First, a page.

Often, I dream about becoming a fixer. Not a political fixer or someone who takes care of inconvenient dead bodies, but a Story Fixer. Someone who walks into the Writer’s Room and says, “People, you are so close, really, you are almost there–but you’ve gotta cut this, this, and this because they’re about to ruin your entire show.” I mean, that’s an editor. I pretty much just wanna be an editor. But also, an editor with a time machine. And, one hopes, a stylish hat.
With an intro like that, you may not be surprised to hear that I have a LOT to say about “The Galileo Seven.”
There will be SPOILERS for this episode and probably the Star Trek franchise in general. You’ve been warned.
WHAT GOES DOWN, BASICALLY
The Enterprise is heading to the New Paris colonies to drop off some plague meds, but Kirk stops for a two-day detour because the ship has standing orders to investigate quasar phenomena whenever they encounter one. Spock, Bones, and Scotty board the Galileo to check it out. Also along for the ride are Lt. Latimer (Red Shirt #1), Lt. Gaetano (Red Shirt #2), Yeoman Mears (The One Girl) and Lt. Boma (Unbelievable Asshole, as well as clear winner of this episode’s Chief Asshat.) Unfortunately, the Galileo quickly gets knocked off course, and they crash-land on a nearby planet populated only by giant, angry ape creatures.
Kirk only has 48 hours to find his crewmen or be forced to leave them behind, as High Commissioner Ferris continuously pops up to remind him. Meanwhile, the Galileo Seven try to get back into orbit, but their shuttle needs extensive repairs; worse, two people will have to be left behind, as the ship will no longer make it off the ground with everyone’s combined weight. Naturally, tensions are high, and that’s before the giant ape creatures kill Red Shirt #1.
Spock, in his first command, gets into a series of arguments with Bones, Red Shirt #2, and Unbelievable Asshole on how to deal with the alien creatures, how to choose who should be left behind, and whether they should prioritize culture and morale over basic survival. Tensions hit a boiling point after Red Shirt #2 bites it, but eventually, the Galileo 7–well, 5 now–does make it into orbit. Unfortunately, the Enterprise, past deadline, has already left, traveling as slowly as physically possible.
In a desperate, last ditch effort to get their attention, Spock does a risky maneuver that wastes nearly all their fuel in one go. It works, though; my man Sulu spots them, and the shuttle is saved. Once everyone’s onboard, the bridge crew teases Spock over this desperate maneuver, as surely it wasn’t a logical reaction to the situation at hand. Spock, naturally, disagrees, and everyone laughs fondly at his expense.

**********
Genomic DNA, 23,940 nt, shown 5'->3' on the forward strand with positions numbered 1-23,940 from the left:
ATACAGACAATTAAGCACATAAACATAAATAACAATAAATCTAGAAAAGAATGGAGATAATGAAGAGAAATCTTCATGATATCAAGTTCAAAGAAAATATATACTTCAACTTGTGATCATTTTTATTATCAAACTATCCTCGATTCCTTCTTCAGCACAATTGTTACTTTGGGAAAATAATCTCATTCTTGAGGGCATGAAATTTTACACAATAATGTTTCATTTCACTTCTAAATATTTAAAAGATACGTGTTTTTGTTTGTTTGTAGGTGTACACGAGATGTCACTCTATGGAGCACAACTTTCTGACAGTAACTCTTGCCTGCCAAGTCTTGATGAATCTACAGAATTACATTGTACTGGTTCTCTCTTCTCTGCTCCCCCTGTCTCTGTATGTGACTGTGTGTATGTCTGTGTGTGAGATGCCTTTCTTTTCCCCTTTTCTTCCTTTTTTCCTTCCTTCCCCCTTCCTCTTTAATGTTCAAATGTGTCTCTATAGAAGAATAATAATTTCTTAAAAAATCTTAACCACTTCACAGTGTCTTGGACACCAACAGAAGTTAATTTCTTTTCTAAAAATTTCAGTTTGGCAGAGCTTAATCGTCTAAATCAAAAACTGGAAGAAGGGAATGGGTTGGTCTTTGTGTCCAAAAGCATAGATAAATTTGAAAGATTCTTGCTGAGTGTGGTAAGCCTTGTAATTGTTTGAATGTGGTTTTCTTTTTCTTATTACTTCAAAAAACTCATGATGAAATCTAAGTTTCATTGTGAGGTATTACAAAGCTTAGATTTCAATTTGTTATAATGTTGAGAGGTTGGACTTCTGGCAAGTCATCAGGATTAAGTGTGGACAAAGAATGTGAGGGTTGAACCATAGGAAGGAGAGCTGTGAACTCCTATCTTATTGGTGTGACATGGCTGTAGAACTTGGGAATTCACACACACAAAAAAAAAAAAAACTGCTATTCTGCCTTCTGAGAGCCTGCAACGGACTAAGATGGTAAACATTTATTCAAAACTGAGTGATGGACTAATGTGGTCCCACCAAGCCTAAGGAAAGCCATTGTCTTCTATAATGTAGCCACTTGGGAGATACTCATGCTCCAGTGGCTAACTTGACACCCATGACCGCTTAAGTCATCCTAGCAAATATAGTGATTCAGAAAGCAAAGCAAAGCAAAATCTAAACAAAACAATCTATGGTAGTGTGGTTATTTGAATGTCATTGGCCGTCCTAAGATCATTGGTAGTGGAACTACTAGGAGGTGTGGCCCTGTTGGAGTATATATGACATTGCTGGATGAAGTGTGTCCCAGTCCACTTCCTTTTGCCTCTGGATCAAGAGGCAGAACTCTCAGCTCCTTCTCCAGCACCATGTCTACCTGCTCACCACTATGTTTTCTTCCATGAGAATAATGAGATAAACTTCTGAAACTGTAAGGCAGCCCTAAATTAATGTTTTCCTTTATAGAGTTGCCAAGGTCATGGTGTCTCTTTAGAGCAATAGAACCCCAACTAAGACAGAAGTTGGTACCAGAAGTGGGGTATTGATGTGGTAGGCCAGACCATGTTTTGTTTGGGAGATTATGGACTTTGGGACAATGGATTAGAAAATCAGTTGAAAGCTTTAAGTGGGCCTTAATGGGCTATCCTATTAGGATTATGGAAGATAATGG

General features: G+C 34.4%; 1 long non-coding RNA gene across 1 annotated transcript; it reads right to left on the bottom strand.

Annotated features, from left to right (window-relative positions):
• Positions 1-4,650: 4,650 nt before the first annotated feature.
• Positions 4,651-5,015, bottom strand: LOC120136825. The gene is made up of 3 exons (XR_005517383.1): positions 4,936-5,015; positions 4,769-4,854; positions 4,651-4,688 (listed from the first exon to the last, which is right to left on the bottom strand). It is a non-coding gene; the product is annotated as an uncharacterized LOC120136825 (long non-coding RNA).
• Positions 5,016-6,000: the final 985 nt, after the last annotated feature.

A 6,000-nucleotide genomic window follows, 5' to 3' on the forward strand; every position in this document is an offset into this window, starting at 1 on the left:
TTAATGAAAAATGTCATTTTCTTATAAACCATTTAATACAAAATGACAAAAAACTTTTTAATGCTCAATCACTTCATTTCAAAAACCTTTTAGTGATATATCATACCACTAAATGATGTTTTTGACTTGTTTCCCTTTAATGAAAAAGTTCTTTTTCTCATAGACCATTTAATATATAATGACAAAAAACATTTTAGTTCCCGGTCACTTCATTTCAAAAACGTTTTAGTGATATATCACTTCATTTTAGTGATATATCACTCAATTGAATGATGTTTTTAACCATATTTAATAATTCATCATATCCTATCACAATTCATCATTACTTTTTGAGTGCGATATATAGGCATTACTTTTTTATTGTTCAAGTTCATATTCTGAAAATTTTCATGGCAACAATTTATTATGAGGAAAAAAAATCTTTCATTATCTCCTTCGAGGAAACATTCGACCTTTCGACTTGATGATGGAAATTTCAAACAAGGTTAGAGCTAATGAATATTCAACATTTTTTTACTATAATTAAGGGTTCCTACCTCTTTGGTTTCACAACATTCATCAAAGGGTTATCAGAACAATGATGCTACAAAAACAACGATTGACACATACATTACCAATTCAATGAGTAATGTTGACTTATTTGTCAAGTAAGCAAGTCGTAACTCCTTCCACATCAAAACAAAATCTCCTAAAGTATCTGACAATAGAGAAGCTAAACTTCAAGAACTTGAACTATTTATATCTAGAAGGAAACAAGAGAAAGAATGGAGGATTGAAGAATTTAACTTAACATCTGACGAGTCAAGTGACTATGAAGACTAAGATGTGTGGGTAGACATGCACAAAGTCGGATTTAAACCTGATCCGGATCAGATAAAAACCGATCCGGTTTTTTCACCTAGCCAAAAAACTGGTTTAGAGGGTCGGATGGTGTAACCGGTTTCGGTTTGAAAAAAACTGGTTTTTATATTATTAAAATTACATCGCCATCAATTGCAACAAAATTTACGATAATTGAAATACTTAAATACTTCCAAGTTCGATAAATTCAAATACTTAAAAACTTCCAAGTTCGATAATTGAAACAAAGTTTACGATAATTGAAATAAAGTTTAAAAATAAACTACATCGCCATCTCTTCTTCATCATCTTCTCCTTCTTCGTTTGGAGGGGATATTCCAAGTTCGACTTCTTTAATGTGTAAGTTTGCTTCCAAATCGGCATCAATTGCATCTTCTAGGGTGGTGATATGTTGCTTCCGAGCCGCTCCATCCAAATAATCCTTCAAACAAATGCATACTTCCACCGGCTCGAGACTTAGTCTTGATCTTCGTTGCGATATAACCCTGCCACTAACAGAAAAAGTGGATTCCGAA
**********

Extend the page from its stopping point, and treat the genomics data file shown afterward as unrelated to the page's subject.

Conceptually, this episode is fascinating. This is Spock’s first command, which–all right, that seems more than a little ridiculous, considering he’s the first officer and all, but we’ll move past that because there’s a solid narrative arc here: Spock tells Bones that he neither enjoys nor fears the idea of command, and all in all, seems pretty confident in his ability to lead effectively, presumably because he knows his decisions will be based on logic and will thus be the best choices he can make. It’s interesting because Spock never comes across as arrogant or boastful here (in fact, as this is a response to Bones once again needling him, I was very much all “YEAH, YOU GO, SPOCK”), but as the episode continues, Spock’s attitude towards leadership does seem naive, considering that his first command goes anything but smoothly, in great part because of the decisions he makes and how he arrives at them. There’s a beautiful moment near the end, too, when Spock–believing that he and his crew members are about to experience a crispy, fiery death–responds to Bones’s kind of inappropriately snarky comment by regretfully murmuring, “Yes. My first command.”
See, that? That is a solid character arc right there, and I really love the idea that it’s largely cultural differences between Spock and his all-human crew that’s driving a lot of the tension in this episode. The problem, unfortunately, is that for such a story to be at its most effective, you really want to understand and respect where both sides are coming from. Like, you want nuance here. Instead, I spent the majority of this episode wishing I could dropkick almost all the humans–but primarily Unbelievable Asshole–into the sun. Meanwhile, Spock (who I generally feel sorry for) straight up gets one of his crew killed, so yeah, I have problems.
To better illustrate this, let’s look at a few of the conflicts, shall we? First, Spock realizes that they’ll have to leave three people behind to die if everyone else is to survive. (Later, this gets downgraded to two.) It’s pretty much a narrative conflict borne out of a Philosophy 101 class (this particular lesson being on lifeboat ethics), and it has quite a lot of potential . . . until Unbelievable Asshole has to ruin everything by having a Tone (not to mention a sneer) when he asks, “And who’s to choose?” He’ll have this same tone and sneer whenever he talks to Spock about literally anything.